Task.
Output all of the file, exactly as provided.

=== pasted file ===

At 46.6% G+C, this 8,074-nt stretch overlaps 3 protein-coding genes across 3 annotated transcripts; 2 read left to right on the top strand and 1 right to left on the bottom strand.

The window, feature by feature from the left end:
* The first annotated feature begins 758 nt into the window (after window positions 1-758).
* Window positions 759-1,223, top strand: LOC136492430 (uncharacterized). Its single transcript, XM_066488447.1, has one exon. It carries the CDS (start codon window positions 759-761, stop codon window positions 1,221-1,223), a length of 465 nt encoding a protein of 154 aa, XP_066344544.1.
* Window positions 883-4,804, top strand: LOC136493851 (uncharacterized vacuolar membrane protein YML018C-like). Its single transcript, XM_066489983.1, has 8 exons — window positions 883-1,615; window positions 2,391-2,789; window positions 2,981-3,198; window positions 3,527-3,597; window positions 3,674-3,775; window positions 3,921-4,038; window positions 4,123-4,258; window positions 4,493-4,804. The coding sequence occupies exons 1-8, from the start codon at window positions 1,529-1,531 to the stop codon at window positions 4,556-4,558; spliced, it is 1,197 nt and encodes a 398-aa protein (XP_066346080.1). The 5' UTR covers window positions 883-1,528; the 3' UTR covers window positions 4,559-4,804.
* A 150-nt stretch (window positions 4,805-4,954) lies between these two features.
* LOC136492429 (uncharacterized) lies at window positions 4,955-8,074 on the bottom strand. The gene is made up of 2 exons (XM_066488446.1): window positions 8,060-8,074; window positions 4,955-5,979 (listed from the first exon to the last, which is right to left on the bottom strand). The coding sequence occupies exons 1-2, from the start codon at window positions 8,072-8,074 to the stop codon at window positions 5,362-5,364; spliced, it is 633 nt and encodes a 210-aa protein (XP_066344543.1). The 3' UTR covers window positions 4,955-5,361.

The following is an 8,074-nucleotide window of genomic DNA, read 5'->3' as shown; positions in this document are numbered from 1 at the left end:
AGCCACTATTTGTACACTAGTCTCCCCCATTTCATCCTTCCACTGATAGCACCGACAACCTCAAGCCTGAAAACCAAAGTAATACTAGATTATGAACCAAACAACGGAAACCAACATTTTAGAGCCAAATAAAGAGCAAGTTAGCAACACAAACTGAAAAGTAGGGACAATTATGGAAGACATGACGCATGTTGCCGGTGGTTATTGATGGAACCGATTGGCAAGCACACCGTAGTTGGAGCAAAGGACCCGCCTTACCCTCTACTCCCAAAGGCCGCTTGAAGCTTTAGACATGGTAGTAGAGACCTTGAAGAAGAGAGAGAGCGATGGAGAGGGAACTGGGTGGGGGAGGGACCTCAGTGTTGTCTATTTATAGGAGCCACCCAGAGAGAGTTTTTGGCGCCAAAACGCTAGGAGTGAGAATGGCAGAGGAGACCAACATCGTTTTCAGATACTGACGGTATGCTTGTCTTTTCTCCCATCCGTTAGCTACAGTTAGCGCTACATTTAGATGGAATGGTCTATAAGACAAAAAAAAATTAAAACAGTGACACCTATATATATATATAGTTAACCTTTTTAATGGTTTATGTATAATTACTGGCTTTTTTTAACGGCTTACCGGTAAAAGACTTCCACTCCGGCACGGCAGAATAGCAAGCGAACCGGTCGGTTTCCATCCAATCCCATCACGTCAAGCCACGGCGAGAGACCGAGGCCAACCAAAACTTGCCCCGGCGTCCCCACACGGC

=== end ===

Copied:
At 46.6% G+C, this 8,074-nt stretch overlaps 3 protein-coding genes across 3 annotated transcripts; 2 read left to right on the top strand and 1 right to left on the bottom strand.

The window, feature by feature from the left end:
* The first annotated feature begins 758 nt into the window (after window positions 1-758).
* Window positions 759-1,223, top strand: LOC136492430 (uncharacterized). Its single transcript, XM_066488447.1, has one exon. It carries the CDS (start codon window positions 759-761, stop codon window positions 1,221-1,223), a length of 465 nt encoding a protein of 154 aa, XP_066344544.1.
* Window positions 883-4,804, top strand: LOC136493851 (uncharacterized vacuolar membrane protein YML018C-like). Its single transcript, XM_066489983.1, has 8 exons — window positions 883-1,615; window positions 2,391-2,789; window positions 2,981-3,198; window positions 3,527-3,597; window positions 3,674-3,775; window positions 3,921-4,038; window positions 4,123-4,258; window positions 4,493-4,804. The coding sequence occupies exons 1-8, from the start codon at window positions 1,529-1,531 to the stop codon at window positions 4,556-4,558; spliced, it is 1,197 nt and encodes a 398-aa protein (XP_066346080.1). The 5' UTR covers window positions 883-1,528; the 3' UTR covers window positions 4,559-4,804.
* A 150-nt stretch (window positions 4,805-4,954) lies between these two features.
* LOC136492429 (uncharacterized) lies at window positions 4,955-8,074 on the bottom strand. The gene is made up of 2 exons (XM_066488446.1): window positions 8,060-8,074; window positions 4,955-5,979 (listed from the first exon to the last, which is right to left on the bottom strand). The coding sequence occupies exons 1-2, from the start codon at window positions 8,072-8,074 to the stop codon at window positions 5,362-5,364; spliced, it is 633 nt and encodes a 210-aa protein (XP_066344543.1). The 3' UTR covers window positions 4,955-5,361.

The following is an 8,074-nucleotide window of genomic DNA, read 5'->3' as shown; positions in this document are numbered from 1 at the left end:
AGCCACTATTTGTACACTAGTCTCCCCCATTTCATCCTTCCACTGATAGCACCGACAACCTCAAGCCTGAAAACCAAAGTAATACTAGATTATGAACCAAACAACGGAAACCAACATTTTAGAGCCAAATAAAGAGCAAGTTAGCAACACAAACTGAAAAGTAGGGACAATTATGGAAGACATGACGCATGTTGCCGGTGGTTATTGATGGAACCGATTGGCAAGCACACCGTAGTTGGAGCAAAGGACCCGCCTTACCCTCTACTCCCAAAGGCCGCTTGAAGCTTTAGACATGGTAGTAGAGACCTTGAAGAAGAGAGAGAGCGATGGAGAGGGAACTGGGTGGGGGAGGGACCTCAGTGTTGTCTATTTATAGGAGCCACCCAGAGAGAGTTTTTGGCGCCAAAACGCTAGGAGTGAGAATGGCAGAGGAGACCAACATCGTTTTCAGATACTGACGGTATGCTTGTCTTTTCTCCCATCCGTTAGCTACAGTTAGCGCTACATTTAGATGGAATGGTCTATAAGACAAAAAAAAATTAAAACAGTGACACCTATATATATATATAGTTAACCTTTTTAATGGTTTATGTATAATTACTGGCTTTTTTTAACGGCTTACCGGTAAAAGACTTCCACTCCGGCACGGCAGAATAGCAAGCGAACCGGTCGGTTTCCATCCAATCCCATCACGTCAAGCCACGGCGAGAGACCGAGGCCAACCAAAACTTGCCCCGGCGTCCCCACACGGC